The governor proposes to pay off the DPS debt through the existing local school millage. To offset the loss of local funds, the governor recommends that $72 million from Michigan’s tobacco settlement proceeds be dedicated to DPS over the next 10 years, with the goal of avoiding cuts to other school districts. Tobacco settlement funds are currently used to support several programs including Medicaid and the Family Independence Program. Maintaining the state funds to hold those programs harmless will be important.

The Legislature is currently debating several versions of aid to DPS. On the table are proposals to use state General Fund or School Aid Fund dollars to help pay off the debt. If those approaches are adopted, additional cuts would be required in programs currently using those funding sources.


HEALTHY KIDS DENTAL: The governor recommends an investment of $8.9 million in state funds, $25.6 million in total funds to fully expand the Healthy Kids Dental program to the remaining Medicaid-eligible kids ages 13-20 in Kent, Oakland and Wayne counties. An estimated 131,000 children in the three counties will gain access to the program. Tooth decay remains the most prevalent chronic disease in children resulting in lost school days and diminished learning, as well as the potential for long-term negative health consequences.

HEALTHY MICHIGAN PLAN: The recommendation for the Healthy Michigan Plan includes the state funds required, nearly $109 million, when the federal funding declines from 100% to 95% effective January 1, 2017. The federal government approved the waiver on December 17, 2015, which allows the program to continue after April 30, 2016, for its 600,000-plus enrollees.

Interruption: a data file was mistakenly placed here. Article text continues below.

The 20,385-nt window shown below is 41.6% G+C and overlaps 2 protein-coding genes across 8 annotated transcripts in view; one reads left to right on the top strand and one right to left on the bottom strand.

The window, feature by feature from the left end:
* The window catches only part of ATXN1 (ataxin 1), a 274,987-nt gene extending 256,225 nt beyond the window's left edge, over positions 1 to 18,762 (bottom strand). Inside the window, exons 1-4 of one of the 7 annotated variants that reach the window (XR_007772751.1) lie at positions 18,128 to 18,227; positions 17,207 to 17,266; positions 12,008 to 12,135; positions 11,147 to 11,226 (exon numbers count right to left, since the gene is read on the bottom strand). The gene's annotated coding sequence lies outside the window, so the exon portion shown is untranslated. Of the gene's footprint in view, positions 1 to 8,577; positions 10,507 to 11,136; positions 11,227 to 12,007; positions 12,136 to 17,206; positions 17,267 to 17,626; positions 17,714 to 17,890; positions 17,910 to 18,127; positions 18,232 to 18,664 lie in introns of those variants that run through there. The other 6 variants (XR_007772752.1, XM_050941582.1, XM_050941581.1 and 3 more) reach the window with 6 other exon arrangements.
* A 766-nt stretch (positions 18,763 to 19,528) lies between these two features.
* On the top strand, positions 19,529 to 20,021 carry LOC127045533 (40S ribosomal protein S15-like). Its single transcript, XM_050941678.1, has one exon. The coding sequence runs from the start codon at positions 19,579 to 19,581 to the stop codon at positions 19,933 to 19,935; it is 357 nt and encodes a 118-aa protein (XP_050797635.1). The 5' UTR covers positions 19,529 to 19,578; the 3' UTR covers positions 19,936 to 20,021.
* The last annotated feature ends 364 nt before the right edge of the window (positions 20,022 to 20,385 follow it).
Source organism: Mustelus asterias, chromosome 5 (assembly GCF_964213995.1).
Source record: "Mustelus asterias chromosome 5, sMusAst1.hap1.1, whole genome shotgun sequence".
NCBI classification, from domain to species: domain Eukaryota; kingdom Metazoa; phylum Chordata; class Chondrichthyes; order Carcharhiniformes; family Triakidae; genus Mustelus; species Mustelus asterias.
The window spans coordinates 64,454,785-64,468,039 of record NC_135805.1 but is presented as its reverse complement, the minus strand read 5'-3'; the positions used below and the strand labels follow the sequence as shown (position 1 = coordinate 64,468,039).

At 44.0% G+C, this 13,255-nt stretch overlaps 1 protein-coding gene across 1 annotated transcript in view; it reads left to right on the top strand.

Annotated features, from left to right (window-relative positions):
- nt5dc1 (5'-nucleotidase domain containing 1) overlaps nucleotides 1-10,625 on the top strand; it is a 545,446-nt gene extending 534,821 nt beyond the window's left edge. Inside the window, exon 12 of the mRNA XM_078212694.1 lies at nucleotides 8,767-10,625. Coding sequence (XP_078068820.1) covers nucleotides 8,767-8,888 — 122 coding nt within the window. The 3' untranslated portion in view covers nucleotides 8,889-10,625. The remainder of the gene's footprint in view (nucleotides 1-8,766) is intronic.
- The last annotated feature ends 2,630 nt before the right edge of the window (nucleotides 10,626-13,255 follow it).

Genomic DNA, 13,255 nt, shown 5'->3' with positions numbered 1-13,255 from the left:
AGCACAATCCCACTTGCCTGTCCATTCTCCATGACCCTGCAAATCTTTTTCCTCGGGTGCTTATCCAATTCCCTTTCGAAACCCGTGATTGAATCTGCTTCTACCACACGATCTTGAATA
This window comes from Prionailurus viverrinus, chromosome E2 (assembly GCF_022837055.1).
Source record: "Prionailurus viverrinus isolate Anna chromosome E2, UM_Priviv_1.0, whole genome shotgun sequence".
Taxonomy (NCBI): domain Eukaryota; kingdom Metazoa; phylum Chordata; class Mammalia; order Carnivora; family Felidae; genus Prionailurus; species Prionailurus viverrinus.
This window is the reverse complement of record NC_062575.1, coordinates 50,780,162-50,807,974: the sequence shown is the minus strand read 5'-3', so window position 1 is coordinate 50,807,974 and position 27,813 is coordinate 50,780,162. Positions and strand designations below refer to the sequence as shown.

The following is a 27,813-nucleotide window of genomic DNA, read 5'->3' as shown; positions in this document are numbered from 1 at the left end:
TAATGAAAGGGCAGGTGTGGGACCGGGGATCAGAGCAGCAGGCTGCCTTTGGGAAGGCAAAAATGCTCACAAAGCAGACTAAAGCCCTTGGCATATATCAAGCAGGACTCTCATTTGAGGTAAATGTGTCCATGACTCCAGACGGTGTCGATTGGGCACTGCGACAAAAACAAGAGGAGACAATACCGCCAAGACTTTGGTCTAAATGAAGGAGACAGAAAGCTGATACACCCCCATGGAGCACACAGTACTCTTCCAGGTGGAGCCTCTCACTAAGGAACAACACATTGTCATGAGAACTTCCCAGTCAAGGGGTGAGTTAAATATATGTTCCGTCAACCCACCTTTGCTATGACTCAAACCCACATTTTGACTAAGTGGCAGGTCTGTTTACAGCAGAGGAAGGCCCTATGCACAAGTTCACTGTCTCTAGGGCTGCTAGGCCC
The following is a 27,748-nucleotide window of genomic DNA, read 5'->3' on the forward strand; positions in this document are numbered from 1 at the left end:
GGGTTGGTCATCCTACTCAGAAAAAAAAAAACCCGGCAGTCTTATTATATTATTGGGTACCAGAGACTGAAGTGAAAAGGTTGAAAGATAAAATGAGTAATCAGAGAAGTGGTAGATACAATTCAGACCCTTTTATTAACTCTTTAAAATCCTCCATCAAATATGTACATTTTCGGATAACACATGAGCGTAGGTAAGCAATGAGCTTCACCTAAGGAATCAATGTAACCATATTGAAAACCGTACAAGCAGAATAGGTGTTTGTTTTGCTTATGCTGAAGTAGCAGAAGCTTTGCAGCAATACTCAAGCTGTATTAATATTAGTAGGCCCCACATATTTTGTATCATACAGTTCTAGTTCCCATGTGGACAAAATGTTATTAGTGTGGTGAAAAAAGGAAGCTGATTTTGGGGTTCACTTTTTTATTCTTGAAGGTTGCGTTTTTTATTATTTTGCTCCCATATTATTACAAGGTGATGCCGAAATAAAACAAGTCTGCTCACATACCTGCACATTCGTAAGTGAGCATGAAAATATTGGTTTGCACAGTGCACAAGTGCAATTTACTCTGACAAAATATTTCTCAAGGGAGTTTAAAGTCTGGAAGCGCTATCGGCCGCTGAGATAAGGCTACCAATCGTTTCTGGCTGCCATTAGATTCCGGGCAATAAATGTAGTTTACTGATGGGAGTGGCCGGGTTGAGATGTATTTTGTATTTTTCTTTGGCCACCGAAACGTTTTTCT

SPECIAL HOSPITAL PAYMENTS: The governor recommends continuation of the special payments to rural hospitals and the special obstetrical payments to stabilize obstetrical services implemented in budget year 2015. These special payments were eliminated in the 2016 Executive Budget, but were retained by the Legislature.


  • The governor’s 2017 budget includes continuation funding of $117 million for behavioral health services provided to those not eligible for Medicaid or the Healthy Michigan Plan.
  • The governor’s budget includes boilerplate language that mandates all mental health and substance use disorder funding for Medicaid and Healthy Michigan Plan beneficiaries and autism services funding be transferred to the Medicaid Health Plan line item by September 30, 2017. The boilerplate requires the development of a plan to integrate behavioral health and physical health services, with stakeholder participation. It also requires the Medicaid health plans to contract with Community Mental Health Services Programs for specialty services and supports.

PUBLIC HEALTH: The governor recommends a $2 million increase in local public health funding for essential services.

Human Services